Accepting the nomination he chased rightward for two years, Mitt Romney tacked hard to the middle last night, leaving behind all those versions of himself who had gone head to head with Santorum, Gingrich, Bachmann and Cain in spewing Obama hatred.
Prime-time viewers met this swell guy, great family man, patriot who had been wishing Barack Obama well in restoring American prosperity but had been by gosh so disappointed when the President failed that he felt compelled to do the job himself:
“I wish President Obama had succeeded because I want America to succeed. But his promises gave way to disappointment and division.” (Romney’s regrets would be hard to square with the attack of his running mate who led the Tea Party Congress in wall-to-wall obstruction, but that was yesterday’s speech.)
Romney’s Jimmy Stewart impersonation is, of course, only the next step in the Etch-a-Sketch evolution of the man for whom nothing is permanent. As always, last night’s Romney will have a short shelf life as he goes back on the campaign attack and tries to sell what David Brooks describes as a faulty vision:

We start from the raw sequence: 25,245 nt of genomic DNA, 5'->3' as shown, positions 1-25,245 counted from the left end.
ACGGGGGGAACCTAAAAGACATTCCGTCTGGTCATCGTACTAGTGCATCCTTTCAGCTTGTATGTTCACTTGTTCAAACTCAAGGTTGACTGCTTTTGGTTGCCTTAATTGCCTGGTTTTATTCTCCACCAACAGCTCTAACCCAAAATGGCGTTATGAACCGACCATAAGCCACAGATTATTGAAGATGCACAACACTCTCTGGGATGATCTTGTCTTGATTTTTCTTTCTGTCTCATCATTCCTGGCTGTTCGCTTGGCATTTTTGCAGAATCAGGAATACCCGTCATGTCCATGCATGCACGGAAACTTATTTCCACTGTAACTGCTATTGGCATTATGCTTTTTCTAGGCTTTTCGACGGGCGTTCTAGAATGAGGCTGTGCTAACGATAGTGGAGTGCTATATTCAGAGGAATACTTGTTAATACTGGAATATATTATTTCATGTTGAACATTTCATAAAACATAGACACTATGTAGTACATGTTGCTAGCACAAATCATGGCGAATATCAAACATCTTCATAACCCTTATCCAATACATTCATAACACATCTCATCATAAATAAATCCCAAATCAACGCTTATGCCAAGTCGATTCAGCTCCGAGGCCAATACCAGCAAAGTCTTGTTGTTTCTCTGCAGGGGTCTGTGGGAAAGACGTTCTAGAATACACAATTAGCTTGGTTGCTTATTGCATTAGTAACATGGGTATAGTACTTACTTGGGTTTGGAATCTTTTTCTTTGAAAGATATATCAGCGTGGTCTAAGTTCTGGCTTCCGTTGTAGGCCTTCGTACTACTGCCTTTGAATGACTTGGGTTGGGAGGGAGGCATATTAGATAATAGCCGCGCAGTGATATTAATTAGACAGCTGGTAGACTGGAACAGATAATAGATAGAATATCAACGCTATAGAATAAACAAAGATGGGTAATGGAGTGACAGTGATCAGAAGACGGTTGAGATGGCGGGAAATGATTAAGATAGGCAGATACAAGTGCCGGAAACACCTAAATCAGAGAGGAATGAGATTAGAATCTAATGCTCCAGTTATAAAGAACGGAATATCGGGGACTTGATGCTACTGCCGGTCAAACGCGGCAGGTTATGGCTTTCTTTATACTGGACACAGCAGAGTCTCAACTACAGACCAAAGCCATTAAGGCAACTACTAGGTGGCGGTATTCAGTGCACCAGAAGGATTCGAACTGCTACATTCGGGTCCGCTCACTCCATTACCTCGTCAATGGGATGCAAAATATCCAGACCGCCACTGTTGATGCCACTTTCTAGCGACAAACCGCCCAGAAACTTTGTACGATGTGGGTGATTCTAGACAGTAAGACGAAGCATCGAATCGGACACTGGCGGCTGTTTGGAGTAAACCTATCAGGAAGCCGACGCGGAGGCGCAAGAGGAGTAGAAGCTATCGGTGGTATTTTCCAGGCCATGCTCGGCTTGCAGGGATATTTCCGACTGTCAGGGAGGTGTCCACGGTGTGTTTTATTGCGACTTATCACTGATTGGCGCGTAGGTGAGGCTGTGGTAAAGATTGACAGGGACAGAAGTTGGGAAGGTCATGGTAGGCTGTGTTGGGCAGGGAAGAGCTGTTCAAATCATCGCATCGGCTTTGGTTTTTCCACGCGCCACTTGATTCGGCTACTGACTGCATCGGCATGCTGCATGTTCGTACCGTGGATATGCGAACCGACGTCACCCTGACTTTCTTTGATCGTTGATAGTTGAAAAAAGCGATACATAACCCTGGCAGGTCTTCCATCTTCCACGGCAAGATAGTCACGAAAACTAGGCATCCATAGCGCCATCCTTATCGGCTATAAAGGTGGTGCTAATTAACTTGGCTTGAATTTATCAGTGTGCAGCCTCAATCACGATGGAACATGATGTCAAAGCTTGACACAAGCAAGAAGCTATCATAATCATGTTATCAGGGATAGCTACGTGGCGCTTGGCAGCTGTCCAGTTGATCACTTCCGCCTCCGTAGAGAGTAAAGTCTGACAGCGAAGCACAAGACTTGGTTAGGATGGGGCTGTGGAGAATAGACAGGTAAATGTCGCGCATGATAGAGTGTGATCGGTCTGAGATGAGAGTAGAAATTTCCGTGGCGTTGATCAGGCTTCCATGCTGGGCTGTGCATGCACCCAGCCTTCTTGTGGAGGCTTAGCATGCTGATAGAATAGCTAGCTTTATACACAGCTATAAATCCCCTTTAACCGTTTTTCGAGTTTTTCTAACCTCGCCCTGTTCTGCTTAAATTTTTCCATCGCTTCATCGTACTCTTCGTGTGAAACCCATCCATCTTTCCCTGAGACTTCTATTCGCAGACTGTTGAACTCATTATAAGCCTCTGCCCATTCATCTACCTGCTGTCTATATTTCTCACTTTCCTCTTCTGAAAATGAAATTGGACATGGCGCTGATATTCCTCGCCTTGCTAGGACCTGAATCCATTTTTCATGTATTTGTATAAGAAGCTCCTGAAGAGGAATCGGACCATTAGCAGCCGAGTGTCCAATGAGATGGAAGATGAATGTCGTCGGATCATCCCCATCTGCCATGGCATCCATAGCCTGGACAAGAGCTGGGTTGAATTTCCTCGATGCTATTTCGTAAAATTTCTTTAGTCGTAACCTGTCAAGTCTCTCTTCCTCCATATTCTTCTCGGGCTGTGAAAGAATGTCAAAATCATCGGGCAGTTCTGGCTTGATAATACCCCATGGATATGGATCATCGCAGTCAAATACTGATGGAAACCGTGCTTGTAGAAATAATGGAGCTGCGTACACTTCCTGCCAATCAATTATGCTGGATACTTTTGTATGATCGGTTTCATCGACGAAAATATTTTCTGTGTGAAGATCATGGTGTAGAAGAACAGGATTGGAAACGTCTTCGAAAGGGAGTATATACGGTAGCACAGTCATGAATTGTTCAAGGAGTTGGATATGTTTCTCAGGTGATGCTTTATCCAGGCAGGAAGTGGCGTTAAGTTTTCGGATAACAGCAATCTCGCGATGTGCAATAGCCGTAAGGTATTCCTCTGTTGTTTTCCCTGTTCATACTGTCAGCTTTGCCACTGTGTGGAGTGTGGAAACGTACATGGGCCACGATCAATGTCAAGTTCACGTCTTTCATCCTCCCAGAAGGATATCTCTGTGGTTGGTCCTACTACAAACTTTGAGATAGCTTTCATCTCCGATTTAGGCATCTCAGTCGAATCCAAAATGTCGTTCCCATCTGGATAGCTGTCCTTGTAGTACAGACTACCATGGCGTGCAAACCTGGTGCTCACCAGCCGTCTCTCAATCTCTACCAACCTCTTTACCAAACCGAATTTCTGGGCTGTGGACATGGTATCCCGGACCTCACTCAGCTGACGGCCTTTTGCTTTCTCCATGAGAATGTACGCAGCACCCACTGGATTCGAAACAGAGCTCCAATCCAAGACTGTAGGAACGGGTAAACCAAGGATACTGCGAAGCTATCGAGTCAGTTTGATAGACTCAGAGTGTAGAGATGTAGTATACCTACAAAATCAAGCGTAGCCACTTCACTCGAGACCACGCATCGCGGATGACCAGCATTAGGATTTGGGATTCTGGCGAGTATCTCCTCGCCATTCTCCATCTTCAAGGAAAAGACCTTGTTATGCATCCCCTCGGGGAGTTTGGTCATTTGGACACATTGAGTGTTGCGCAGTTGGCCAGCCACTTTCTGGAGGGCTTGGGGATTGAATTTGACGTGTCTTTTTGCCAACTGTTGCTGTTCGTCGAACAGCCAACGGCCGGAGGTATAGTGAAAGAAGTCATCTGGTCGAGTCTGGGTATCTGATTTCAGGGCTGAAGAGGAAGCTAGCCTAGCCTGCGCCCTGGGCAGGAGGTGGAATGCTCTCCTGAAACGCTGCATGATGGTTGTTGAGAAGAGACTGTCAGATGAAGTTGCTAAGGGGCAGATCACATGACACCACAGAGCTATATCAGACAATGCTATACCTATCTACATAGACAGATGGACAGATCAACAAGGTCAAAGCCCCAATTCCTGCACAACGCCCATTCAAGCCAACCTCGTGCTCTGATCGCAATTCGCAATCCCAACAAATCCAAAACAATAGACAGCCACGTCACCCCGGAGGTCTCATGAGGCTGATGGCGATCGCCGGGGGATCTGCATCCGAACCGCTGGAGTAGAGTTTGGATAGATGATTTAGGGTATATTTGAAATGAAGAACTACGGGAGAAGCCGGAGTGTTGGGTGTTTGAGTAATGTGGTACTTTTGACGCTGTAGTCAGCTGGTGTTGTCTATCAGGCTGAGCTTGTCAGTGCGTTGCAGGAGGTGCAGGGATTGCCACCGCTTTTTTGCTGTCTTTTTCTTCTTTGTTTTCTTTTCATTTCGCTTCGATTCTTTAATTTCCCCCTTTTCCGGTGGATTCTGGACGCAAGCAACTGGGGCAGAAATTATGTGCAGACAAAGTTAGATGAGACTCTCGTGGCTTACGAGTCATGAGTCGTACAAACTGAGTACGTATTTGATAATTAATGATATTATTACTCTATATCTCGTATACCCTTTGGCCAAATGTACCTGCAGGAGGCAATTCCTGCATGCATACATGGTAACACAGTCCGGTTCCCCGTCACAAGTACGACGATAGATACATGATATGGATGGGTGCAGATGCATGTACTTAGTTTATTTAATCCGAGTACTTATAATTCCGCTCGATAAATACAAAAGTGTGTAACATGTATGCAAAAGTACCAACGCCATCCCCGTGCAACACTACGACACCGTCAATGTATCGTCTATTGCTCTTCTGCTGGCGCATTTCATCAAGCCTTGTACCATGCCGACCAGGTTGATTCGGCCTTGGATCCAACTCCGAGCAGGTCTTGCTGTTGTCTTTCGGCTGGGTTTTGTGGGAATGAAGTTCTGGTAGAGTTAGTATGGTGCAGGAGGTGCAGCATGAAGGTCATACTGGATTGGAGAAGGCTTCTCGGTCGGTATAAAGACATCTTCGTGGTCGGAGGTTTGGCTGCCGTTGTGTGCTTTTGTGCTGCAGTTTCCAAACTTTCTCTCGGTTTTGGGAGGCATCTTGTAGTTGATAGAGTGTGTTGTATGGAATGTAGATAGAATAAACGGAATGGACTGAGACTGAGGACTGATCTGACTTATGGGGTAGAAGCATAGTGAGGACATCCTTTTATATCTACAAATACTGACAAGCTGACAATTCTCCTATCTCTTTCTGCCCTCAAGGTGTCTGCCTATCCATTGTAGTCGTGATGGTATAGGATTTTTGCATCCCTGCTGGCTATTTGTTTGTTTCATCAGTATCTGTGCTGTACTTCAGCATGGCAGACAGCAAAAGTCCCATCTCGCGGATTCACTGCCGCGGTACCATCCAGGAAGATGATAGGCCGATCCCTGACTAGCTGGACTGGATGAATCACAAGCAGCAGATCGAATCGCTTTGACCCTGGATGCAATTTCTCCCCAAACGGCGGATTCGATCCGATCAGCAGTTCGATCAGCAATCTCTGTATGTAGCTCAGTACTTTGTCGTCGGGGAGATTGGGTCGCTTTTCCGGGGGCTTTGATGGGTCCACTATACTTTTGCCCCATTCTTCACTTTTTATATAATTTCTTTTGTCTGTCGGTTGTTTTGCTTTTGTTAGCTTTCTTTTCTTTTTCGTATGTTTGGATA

“Today’s Republican Party may be able to perform useful tasks with its current hyperindividualistic mentality. But its commercial soul is too narrow. It won’t be a worthy governing party until it treads the course Lincoln trod: starting with individual ambition but ascending to a larger vision and creating a national environment that arouses ambition and nurtures success.”
Next week Democrats would be well-advised to show a highlight reel from the GOP debates to put into context the umpteenth version of a new, improved Romney who appeared last night to “show the deepest part of his soul” to independent voters.
There will be more of them coming along soon.